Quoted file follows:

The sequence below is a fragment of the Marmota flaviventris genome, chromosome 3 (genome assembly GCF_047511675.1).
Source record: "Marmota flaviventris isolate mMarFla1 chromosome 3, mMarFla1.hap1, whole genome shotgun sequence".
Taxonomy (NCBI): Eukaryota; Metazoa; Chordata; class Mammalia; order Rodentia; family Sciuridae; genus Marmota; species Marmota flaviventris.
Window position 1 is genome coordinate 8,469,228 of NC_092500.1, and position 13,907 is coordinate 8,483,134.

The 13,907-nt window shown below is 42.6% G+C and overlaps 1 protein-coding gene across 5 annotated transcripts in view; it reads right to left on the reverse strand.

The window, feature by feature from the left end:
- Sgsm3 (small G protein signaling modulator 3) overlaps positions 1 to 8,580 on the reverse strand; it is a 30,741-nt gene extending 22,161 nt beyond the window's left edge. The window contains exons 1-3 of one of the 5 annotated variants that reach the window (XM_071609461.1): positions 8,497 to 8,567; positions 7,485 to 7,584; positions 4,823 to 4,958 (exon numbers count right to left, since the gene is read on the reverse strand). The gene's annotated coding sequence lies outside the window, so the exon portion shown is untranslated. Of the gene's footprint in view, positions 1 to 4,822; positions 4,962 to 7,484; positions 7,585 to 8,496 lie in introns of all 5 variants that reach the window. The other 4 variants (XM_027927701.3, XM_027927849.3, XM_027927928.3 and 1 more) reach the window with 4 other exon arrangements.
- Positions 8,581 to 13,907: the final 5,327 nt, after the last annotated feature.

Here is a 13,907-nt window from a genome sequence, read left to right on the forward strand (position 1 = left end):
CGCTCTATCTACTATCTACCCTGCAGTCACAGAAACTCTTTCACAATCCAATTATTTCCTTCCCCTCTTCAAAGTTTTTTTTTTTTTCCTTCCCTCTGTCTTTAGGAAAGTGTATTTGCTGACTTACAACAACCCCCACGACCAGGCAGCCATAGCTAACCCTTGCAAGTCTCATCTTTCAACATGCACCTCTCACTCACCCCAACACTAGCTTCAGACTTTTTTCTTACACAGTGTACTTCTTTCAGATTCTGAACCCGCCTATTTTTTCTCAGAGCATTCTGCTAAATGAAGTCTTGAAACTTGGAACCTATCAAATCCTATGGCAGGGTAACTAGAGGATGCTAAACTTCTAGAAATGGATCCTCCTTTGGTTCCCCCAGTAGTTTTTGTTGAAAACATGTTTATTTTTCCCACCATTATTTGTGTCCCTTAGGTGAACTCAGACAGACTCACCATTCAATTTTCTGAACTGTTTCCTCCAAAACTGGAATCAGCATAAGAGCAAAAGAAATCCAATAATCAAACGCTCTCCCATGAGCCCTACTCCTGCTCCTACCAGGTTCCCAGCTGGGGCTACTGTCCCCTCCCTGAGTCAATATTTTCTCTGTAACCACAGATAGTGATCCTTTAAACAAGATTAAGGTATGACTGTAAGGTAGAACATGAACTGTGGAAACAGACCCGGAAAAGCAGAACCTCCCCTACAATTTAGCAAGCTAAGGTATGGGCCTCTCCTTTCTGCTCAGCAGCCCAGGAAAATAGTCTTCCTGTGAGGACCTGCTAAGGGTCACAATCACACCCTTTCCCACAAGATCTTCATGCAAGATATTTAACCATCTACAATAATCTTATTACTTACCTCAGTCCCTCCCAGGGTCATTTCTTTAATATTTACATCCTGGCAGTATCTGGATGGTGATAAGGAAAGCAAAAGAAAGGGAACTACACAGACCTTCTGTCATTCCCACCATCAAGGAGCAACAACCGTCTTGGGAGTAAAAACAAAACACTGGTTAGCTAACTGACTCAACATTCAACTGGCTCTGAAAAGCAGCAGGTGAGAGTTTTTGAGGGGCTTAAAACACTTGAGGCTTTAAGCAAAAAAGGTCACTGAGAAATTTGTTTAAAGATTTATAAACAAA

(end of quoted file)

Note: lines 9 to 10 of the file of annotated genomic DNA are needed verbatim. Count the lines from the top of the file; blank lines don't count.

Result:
Here is a 13,907-nt window from a genome sequence, read left to right on the forward strand (position 1 = left end):
CGCTCTATCTACTATCTACCCTGCAGTCACAGAAACTCTTTCACAATCCAATTATTTCCTTCCCCTCTTCAAAGTTTTTTTTTTTTTCCTTCCCTCTGTCTTTAGGAAAGTGTATTTGCTGACTTACAACAACCCCCACGACCAGGCAGCCATAGCTAACCCTTGCAAGTCTCATCTTTCAACATGCACCTCTCACTCACCCCAACACTAGCTTCAGACTTTTTTCTTACACAGTGTACTTCTTTCAGATTCTGAACCCGCCTATTTTTTCTCAGAGCATTCTGCTAAATGAAGTCTTGAAACTTGGAACCTATCAAATCCTATGGCAGGGTAACTAGAGGATGCTAAACTTCTAGAAATGGATCCTCCTTTGGTTCCCCCAGTAGTTTTTGTTGAAAACATGTTTATTTTTCCCACCATTATTTGTGTCCCTTAGGTGAACTCAGACAGACTCACCATTCAATTTTCTGAACTGTTTCCTCCAAAACTGGAATCAGCATAAGAGCAAAAGAAATCCAATAATCAAACGCTCTCCCATGAGCCCTACTCCTGCTCCTACCAGGTTCCCAGCTGGGGCTACTGTCCCCTCCCTGAGTCAATATTTTCTCTGTAACCACAGATAGTGATCCTTTAAACAAGATTAAGGTATGACTGTAAGGTAGAACATGAACTGTGGAAACAGACCCGGAAAAGCAGAACCTCCCCTACAATTTAGCAAGCTAAGGTATGGGCCTCTCCTTTCTGCTCAGCAGCCCAGGAAAATAGTCTTCCTGTGAGGACCTGCTAAGGGTCACAATCACACCCTTTCCCACAAGATCTTCATGCAAGATATTTAACCATCTACAATAATCTTATTACTTACCTCAGTCCCTCCCAGGGTCATTTCTTTAATATTTACATCCTGGCAGTATCTGGATGGTGATAAGGAAAGCAAAAGAAAGGGAACTACACAGACCTTCTGTCATTCCCACCATCAAGGAGCAACAACCGTCTTGGGAGTAAAAACAAAACACTGGTTAGCTAACTGACTCAACATTCAACTGGCTCTGAAAAGCAGCAGGTGAGAGTTTTTGAGGGGCTTAAAACACTTGAGGCTTTAAGCAAAAAAGGTCACTGAGAAATTTGTTTAAAGATTTATAAACAAA